In this line of work, one learns quite a bit as creations “whoosh up” in a communal setting. I brought a variety of tools and a few ideas but left it to the folk to actualize their ideas. I had not done much with the white metal before, but we all had fun, and a number of interesting works resulted. I left with more ideas than I came with.
This moot was different in that I did very little forging. However, a couple of members were busy at the fire, so the opportunity was theirs for the taking! It was a friendly crowd, so I was able to be a bit more relaxed leaving tools lying around.
Paxson led a blót to the goddess Idunn on Saturday afternoon. Attendees had been asked to bring water from their home regions to add to a bowl of “the waters of the world.” When each person or group’s turn came, they walked forward, explained where they had collected the water – stream, lake, well – and added it to the bowl. Schreiwer added water preserved from the Idunna blót of last year’s Trothmoot, and Paxson poured the water on the roots of the oak tree that stood over the main meeting area.When the blót had been completed, Rede member and Communications Officer John T. Mainer officiated at the wedding of Kentucky steward Amy Kincheloe and Ethan Dunbar in a beautiful ceremony surrounded by trees in the campground’s amphitheater. The married couple has decided to combine their last names into a new family surname of Dunloe.
After the final feast prepared by Tanya Peterson and her staff of volunteers, the entire group met for the grand sumbel. In A Practical Heathen’s Guide to Asatru, former Troth steer Patricia M. Lafayllve defines sumbel as “a ritualized drinking ceremony which is meant to strengthen bonds within a community.” Two large drinking horns — providing a choice of mead or apple juice — were passed around the assembled participants. In the first round, each member hailed a god or goddess by giving a short or long speech and drinking from the horn. In the second round, ancestors or other departed individuals were hailed. The third round was open to whatever the participants chose to address.Trothmoots have notoriously had defining conflicts. This year was no exception. During the sumbel, one longtime member gave a passionate and heartfelt speech in strong opposition to current organization rules on oaths made during the rite, insisting that oaths should be allowed in front of the assembly without being first discussed with the Rede. He was opposed by the fiercely determined guest of another Troth member, who asserted that witnessing oaths made by those outside of one’s own worship group would necessarily have a negative effect on the individual, and who insisted on walking out of the building to avoid hearing any oaths made. Schreiwer, possessed of an impressive ability to lower tempers while hearing all sides, was roundly applauded for his quick-witted resolution of the conflict. In relation to past blowups at Trothmoot, this was relatively painless.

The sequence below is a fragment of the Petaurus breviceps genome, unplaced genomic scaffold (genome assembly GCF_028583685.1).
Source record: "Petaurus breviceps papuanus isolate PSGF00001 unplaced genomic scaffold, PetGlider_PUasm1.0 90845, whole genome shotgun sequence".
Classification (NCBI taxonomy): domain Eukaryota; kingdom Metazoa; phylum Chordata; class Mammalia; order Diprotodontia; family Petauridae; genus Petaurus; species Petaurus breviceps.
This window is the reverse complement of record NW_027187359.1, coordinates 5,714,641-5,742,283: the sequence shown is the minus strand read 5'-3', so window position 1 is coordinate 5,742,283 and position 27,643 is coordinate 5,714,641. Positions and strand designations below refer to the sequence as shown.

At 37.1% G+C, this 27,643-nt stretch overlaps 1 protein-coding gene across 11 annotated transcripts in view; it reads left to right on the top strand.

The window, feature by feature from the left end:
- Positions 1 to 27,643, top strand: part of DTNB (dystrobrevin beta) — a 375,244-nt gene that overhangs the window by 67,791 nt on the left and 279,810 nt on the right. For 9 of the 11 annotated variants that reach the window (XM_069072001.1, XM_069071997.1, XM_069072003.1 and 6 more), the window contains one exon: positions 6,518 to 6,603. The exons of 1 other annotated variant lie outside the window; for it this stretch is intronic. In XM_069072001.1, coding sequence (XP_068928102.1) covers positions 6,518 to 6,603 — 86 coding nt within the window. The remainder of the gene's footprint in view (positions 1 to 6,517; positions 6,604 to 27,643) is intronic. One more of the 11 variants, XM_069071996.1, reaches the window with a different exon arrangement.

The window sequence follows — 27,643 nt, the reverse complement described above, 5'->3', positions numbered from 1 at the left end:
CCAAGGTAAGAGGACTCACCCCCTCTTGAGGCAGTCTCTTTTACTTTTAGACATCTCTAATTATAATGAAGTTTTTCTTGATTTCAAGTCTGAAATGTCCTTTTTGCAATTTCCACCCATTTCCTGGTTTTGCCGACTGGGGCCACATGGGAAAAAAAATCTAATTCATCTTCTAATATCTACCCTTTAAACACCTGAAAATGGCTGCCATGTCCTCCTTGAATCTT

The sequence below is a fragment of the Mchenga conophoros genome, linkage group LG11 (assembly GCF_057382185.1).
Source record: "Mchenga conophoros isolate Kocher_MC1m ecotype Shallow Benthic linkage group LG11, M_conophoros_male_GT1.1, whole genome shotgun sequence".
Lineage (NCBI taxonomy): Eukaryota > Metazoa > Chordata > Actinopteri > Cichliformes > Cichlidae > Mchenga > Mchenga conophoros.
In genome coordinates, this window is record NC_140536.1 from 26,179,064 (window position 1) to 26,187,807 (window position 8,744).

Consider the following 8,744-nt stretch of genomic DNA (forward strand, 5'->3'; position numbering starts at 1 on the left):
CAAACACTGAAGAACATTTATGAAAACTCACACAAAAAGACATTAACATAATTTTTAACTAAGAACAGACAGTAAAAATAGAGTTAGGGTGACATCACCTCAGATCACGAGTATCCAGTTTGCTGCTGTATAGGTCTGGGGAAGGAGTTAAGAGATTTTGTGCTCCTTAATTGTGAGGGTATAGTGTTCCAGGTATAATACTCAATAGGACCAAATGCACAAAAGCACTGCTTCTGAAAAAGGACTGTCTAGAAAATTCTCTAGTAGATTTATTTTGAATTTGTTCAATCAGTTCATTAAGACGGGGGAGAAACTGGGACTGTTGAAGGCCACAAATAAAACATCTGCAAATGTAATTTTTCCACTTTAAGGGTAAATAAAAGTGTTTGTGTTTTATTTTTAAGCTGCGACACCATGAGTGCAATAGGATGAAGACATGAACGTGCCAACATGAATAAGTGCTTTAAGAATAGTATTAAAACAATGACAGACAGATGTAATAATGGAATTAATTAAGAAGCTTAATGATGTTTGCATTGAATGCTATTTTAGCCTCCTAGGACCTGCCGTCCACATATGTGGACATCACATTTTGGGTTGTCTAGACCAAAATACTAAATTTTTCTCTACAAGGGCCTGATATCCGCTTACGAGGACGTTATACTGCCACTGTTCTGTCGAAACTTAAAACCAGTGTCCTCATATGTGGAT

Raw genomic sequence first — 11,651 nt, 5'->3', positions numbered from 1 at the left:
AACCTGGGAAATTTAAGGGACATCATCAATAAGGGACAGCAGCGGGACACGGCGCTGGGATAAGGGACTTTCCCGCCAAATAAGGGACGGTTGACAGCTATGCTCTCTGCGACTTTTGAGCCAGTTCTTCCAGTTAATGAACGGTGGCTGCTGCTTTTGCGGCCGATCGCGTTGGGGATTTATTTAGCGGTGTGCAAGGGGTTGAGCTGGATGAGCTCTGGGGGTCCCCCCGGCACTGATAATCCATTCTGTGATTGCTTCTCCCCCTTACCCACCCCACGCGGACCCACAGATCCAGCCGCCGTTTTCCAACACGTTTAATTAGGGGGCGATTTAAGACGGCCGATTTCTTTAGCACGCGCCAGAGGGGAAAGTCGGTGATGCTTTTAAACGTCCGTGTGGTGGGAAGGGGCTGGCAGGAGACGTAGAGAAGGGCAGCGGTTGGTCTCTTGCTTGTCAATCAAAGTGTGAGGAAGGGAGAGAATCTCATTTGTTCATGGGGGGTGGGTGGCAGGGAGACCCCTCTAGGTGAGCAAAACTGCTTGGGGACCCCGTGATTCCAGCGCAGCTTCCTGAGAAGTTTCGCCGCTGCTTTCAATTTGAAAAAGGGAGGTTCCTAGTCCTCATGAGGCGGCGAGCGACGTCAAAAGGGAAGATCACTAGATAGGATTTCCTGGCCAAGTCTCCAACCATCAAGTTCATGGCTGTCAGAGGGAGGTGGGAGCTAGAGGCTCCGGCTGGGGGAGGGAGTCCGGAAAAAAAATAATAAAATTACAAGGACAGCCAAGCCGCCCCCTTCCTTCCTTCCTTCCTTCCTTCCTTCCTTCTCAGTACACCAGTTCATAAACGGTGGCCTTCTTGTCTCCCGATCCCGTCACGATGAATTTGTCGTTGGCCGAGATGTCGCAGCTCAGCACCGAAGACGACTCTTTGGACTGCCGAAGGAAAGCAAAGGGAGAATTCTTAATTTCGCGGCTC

Several attendees told me that attendance was noticeably down from previous years. In 2016, there were nearly two dozen more participants, and some earlier Trothmoots have had nearly three times as many attendees. Given that there has been a steady increase of new memberships in the organization, Wood suggests that the lower numbers this year may be due to a lack of current members in the midwestern region. She says that this year’s location was deliberately chosen to build a stronger presence in the area: “Trothmoot hasn’t been held in the Midwest since 2010, but as a committee we felt it imperative to hold the moot there to help grow our membership in that part of the country.”
Members of the Trothmoot planning committee are already looking at locations near Baltimore, Nashville, and Philadelphia as possible sites for next year’s event. There was a feeling among some members that, after many years of Trothmoots held at campgrounds, it might be nice to finally meet somewhere with a swimming pool and air conditioning.